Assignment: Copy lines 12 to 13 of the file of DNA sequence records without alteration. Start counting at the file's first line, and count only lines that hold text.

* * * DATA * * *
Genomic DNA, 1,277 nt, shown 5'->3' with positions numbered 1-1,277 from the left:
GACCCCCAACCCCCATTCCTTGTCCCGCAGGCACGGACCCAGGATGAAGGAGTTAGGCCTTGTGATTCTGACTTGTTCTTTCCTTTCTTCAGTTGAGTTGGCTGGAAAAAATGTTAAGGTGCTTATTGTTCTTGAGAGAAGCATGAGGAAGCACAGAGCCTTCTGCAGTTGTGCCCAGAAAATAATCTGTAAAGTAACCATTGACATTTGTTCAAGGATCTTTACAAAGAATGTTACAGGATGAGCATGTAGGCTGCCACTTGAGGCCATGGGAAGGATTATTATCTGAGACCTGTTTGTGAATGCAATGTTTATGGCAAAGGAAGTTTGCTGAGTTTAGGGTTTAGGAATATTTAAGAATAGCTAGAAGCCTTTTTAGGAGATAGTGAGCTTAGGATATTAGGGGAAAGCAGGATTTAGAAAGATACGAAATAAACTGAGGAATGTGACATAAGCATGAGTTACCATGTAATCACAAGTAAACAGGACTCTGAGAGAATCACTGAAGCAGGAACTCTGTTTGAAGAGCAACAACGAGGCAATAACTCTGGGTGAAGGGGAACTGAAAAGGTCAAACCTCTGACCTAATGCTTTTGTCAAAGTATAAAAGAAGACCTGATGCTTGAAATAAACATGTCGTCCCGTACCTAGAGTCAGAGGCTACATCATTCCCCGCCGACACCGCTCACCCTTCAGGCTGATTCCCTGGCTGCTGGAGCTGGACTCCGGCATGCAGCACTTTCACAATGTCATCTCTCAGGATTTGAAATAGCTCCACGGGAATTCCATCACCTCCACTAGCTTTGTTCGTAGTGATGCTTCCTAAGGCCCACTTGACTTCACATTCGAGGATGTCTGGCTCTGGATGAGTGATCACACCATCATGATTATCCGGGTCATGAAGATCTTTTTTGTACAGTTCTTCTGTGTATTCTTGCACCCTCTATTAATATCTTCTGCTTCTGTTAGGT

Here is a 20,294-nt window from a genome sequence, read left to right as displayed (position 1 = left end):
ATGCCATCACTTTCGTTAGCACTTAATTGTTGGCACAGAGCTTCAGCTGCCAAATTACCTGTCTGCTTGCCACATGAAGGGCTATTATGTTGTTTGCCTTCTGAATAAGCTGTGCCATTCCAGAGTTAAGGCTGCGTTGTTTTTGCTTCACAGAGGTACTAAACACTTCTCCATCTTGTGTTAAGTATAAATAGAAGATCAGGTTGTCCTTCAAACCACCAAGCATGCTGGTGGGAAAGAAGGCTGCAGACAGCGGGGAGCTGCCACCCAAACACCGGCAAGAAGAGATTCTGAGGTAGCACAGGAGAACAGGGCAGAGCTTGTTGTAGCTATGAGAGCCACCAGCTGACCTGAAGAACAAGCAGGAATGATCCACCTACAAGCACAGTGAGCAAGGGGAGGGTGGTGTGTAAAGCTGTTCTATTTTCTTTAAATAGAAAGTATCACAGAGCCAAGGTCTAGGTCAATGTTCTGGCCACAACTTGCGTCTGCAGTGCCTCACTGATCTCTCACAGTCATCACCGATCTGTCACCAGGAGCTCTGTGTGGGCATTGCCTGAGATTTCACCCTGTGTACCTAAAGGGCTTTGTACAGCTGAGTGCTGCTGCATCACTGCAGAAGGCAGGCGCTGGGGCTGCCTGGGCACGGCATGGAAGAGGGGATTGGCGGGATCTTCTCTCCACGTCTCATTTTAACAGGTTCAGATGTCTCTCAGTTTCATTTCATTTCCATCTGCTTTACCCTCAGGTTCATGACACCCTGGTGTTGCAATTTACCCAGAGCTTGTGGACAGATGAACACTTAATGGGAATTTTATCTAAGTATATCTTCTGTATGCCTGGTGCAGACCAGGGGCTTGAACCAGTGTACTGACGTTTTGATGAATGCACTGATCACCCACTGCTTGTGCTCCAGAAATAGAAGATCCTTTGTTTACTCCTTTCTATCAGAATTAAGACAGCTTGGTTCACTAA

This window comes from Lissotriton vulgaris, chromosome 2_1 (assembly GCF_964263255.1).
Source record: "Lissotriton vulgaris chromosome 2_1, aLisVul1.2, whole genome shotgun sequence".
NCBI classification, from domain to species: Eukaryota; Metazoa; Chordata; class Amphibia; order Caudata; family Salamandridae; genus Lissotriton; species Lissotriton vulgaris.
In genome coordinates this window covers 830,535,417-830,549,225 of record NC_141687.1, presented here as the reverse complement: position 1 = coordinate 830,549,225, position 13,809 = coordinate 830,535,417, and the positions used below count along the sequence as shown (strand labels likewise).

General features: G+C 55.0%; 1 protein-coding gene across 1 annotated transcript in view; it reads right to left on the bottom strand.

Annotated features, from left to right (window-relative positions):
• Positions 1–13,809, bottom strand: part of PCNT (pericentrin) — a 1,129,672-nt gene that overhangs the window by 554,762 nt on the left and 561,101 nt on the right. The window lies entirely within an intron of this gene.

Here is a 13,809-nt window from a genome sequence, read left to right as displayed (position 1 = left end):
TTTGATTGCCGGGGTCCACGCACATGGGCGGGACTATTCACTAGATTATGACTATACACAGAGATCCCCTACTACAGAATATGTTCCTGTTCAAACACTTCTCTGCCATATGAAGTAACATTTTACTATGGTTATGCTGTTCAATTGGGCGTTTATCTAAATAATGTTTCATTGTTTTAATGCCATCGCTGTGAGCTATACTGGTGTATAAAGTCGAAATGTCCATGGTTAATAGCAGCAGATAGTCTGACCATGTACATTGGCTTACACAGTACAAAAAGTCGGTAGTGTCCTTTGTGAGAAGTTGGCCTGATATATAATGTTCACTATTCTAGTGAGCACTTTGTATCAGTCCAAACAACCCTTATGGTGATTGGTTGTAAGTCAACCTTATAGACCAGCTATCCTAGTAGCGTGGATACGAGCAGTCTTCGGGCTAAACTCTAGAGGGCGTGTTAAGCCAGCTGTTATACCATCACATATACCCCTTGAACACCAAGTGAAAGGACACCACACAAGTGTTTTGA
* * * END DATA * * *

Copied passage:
Here is a 13,809-nt window from a genome sequence, read left to right as displayed (position 1 = left end):
TTTGATTGCCGGGGTCCACGCACATGGGCGGGACTATTCACTAGATTATGACTATACACAGAGATCCCCTACTACAGAATATGTTCCTGTTCAAACACTTCTCTGCCATATGAAGTAACATTTTACTATGGTTATGCTGTTCAATTGGGCGTTTATCTAAATAATGTTTCATTGTTTTAATGCCATCGCTGTGAGCTATACTGGTGTATAAAGTCGAAATGTCCATGGTTAATAGCAGCAGATAGTCTGACCATGTACATTGGCTTACACAGTACAAAAAGTCGGTAGTGTCCTTTGTGAGAAGTTGGCCTGATATATAATGTTCACTATTCTAGTGAGCACTTTGTATCAGTCCAAACAACCCTTATGGTGATTGGTTGTAAGTCAACCTTATAGACCAGCTATCCTAGTAGCGTGGATACGAGCAGTCTTCGGGCTAAACTCTAGAGGGCGTGTTAAGCCAGCTGTTATACCATCACATATACCCCTTGAACACCAAGTGAAAGGACACCACACAAGTGTTTTGA